Working with a branding designer who has been fully briefed to understand what the website is about and wants to achieve will be worth its weight in diamonds here. They can create the logo and elements in different formats – for example, with the colours reversed, black only, white only to help different areas of the website stand out according to the service you’re offering. 


Once you have your branding sorted and worked into your website design you can assign different identities to different areas so the colours and elements make your user know that they’re on the same website but in a different area of it. Here’s an example: 

Cakes for birthdays, parties and celebrations

Bespoke cakes for weddings and events


Use the same style of language across the website so your user feels confident that they’re in the right place when they’re visiting different services. It’s tempting to launch into a load of technical jargon when aiming at a corporate audience then more relaxed when speaking to individuals. Setting a tone for how you speak/words you use across the site will install confidence in your website visitor no matter which part of the site they visit. I recommend you use a copywriter here as they’re trained to do this.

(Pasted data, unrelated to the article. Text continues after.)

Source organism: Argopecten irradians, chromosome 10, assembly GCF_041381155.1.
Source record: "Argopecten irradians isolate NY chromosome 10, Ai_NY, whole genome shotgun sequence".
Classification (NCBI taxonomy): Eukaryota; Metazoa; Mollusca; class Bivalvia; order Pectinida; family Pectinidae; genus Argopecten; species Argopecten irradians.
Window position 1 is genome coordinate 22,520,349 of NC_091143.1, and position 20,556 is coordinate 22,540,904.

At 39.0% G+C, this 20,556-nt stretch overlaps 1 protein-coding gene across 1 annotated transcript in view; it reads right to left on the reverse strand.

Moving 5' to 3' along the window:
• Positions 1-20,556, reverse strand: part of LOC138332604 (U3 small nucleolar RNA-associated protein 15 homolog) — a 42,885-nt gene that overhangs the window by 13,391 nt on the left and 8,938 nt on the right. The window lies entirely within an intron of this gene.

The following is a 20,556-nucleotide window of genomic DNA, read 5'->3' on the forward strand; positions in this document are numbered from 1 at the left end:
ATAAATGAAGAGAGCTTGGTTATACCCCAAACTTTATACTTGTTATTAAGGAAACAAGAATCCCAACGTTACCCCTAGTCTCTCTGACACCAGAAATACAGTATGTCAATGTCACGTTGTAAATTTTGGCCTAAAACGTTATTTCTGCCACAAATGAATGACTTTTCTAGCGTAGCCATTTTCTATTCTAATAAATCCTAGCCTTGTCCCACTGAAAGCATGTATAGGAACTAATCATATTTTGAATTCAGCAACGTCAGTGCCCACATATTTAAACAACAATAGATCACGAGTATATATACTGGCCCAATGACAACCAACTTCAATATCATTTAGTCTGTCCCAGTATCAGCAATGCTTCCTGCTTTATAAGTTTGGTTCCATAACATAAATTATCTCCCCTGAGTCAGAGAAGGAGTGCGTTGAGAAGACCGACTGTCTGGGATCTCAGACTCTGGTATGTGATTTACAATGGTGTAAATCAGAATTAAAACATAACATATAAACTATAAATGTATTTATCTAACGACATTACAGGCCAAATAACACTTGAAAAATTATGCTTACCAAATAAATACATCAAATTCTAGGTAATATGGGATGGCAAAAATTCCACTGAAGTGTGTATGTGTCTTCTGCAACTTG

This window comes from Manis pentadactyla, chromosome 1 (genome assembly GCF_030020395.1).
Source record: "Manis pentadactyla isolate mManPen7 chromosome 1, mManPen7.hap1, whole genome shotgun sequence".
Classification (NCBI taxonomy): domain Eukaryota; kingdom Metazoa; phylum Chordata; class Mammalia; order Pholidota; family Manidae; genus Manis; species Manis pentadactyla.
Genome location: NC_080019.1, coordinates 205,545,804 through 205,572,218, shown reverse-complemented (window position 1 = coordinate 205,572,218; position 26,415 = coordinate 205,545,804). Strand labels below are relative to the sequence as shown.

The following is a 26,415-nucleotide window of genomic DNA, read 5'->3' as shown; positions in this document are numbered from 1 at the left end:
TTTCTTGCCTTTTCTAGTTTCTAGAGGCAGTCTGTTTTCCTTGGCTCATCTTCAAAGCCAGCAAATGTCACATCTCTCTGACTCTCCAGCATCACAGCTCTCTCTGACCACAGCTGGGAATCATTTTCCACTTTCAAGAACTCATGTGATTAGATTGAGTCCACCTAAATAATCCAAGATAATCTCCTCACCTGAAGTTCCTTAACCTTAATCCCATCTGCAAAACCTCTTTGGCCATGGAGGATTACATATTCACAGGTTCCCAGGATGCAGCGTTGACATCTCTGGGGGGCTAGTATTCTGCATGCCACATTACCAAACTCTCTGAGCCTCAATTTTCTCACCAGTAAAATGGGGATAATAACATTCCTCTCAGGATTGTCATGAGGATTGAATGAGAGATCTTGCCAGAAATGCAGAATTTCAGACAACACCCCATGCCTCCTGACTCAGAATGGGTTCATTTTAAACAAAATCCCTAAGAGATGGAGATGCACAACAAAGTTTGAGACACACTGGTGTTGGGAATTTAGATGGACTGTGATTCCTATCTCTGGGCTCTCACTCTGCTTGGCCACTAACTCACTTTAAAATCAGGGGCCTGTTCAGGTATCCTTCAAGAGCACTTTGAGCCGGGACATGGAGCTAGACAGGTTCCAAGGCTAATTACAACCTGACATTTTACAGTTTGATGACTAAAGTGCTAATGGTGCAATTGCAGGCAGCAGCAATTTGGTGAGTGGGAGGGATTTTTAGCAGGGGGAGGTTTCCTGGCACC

Consistency is key when it comes to styling. Yes you can make subtle changes – one of my favourites is to reverse the colours, for example, use one colour from the logo for the main identity of one service and another colour from the logo for another service. It goes deeper than that though – if you have full page ‘hero’ images on one section of the site you’re going to need to use them in the other sections to keep your user feeling that they’re on the right site and in the right place. If you’re inconsistent in the design – how you layout images, spacing and sizing of titles, where you use colours and separators, it will undermine your authority on your site..

User journey